Friday, June 2, 2006
Coventry Woods water supply to be evaluated
What is involved in a Department of Environmental Protection (DEP) go-ahead for testing wells to serve 41 units of proposed housing in Coventry Woods? What are the possible impacts on nearby wetlands? And most important, how reliable will the resulting data be? These are a few of the questions the Conservation Commission is about to tackle following a May 18 hearing on the 40B developer's request for approval of a water supply development plan.
Donald Provencher of Merrimack, New Hampshire mounted a map showing five test wells, with one located about ten feet from a wetland. He explained that the area will need to be leveled sufficiently to keep the drill rig and its supporting truck stable, but as many trees as possible will be saved. The access road will cross over an existing culvert, which will be protected by metal plates. Once the test is successfully completed, gravel paths will run from well to well, and the area will be seeded.
Turning to the specifics of the test, Provencher said the DEP calls for a flow rate of 9,000 gallons per day for drinking water. The 48-hour test run will involve at least 10,000 gallons per day. "We are not trying to get enough water for irrigation," he added. Estimating that they may have to go down 300 to 400 feet, he described a casing to be drilled adjacent to the well pipe to carry water and drilling materials to the surface, whence it will be directed to a pit designed to handle 43,000 gallons per day. Once the particulates have settled, the remaining clean water can be removed.
The commissioners soon launched into a drumbeat of questions about the logistics of the test. Chairman Tom Schultz asked why the test site was so close to the wetland and what would the pumping of 10,000 gallons a day do to the wetland itself? The answer: since a 300 to 400 foot well would not tap the same aquifer as the resource area, there should be no problem.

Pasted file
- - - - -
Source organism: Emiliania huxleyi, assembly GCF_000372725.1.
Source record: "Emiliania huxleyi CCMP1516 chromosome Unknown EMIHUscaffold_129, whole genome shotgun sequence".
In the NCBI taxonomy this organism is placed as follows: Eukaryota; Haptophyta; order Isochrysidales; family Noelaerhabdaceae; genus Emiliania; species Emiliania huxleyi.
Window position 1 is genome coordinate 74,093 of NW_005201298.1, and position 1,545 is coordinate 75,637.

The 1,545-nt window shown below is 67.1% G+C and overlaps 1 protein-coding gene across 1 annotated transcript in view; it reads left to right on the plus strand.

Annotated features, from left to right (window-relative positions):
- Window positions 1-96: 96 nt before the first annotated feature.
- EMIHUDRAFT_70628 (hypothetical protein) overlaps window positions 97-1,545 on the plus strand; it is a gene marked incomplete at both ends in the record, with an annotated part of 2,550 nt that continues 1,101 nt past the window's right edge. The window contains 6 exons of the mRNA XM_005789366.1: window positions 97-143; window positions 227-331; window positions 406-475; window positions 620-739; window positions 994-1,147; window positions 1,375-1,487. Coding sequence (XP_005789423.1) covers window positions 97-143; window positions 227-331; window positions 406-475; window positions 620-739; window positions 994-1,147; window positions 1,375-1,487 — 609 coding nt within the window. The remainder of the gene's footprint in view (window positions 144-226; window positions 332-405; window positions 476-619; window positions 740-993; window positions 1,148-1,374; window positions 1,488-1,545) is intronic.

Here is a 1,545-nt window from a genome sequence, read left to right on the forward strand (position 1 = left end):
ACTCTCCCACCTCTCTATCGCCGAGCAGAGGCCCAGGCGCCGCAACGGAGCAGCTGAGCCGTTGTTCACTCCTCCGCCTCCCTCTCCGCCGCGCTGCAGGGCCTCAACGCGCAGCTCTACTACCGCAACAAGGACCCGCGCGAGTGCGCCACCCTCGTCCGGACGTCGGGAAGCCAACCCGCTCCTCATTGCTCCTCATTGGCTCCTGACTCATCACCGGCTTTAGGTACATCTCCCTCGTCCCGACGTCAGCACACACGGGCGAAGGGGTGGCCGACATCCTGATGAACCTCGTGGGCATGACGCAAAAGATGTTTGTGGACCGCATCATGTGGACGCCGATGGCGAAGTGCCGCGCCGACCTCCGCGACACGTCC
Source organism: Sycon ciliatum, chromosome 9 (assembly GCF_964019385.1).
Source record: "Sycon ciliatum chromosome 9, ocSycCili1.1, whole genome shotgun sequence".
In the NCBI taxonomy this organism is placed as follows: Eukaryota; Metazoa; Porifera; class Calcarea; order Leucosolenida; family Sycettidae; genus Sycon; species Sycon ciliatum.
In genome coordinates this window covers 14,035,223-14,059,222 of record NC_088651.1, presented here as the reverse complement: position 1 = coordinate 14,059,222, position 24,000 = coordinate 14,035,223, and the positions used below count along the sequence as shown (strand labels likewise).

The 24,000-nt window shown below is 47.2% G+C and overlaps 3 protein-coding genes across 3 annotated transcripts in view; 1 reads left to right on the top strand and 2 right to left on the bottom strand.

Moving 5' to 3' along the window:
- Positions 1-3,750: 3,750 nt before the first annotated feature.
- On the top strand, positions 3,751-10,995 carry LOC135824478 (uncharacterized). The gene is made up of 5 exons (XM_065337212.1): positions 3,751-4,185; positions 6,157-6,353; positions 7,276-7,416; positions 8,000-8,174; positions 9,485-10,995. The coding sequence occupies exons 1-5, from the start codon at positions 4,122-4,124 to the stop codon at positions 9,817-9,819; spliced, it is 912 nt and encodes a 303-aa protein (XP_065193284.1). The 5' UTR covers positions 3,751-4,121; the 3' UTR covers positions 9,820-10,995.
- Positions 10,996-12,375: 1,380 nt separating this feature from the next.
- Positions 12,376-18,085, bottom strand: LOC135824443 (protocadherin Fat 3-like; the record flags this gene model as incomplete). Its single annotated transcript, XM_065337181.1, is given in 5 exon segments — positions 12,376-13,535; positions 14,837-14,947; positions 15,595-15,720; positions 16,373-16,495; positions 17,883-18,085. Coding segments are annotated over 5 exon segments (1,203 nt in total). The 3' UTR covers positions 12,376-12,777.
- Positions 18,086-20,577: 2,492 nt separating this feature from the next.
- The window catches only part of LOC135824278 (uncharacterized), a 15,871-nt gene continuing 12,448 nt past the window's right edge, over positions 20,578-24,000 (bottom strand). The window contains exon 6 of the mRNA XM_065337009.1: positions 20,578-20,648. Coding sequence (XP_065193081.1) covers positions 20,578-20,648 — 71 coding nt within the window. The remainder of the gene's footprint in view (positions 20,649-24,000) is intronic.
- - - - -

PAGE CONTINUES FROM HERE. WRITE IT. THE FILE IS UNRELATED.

Commissioner Tricia Smith asked if the test team is proposing any technique to determine whether the withdrawal rate is adversely affecting the wetland. The answer: the crew has equipment that can measure the water table, not only as the pumping is going on but for a considerable period thereafter.
Smith continued, "You say you are not going to have irrigation, but how can you monitor that rule once the new owners take over? The answer: the prohibition against watering will probably be written into the deeds. The commissioners were clearly dubious about the effectiveness of such instructions in the long run, and suggested that an iron-clad enforcement mechanism will be needed.
Commissioner Roy Watson then inquired, "What do you plan to do with the tailings [the water and silt] going into the large pit?" The answer: the water will go into the wetland and the solids into the center of the parcel.
At this point abutter Mike Epstein was recognized from the audience. Informing Provencher and the commissioners that the abutters' organization will be monitoring their own wells both during and after the test, he asked if the company would be checking them and, if so, when and how. There was some conversation about whether ConsCom should be given permission to monitor, but the question remained open, and Smith returned to the matter of what should be done with the discharge. A suggestion that it be allowed to flow into an intermittent stream along Concord Street appeared to be reasonable until it turned out that the stream flowed into Epstein's lot.
With the discharge, well monitoring, and the status of two certified and two certifiable vernal pools still very much in question, Schultz continued the hearing to 9 p.m., June 9.
© 2006 The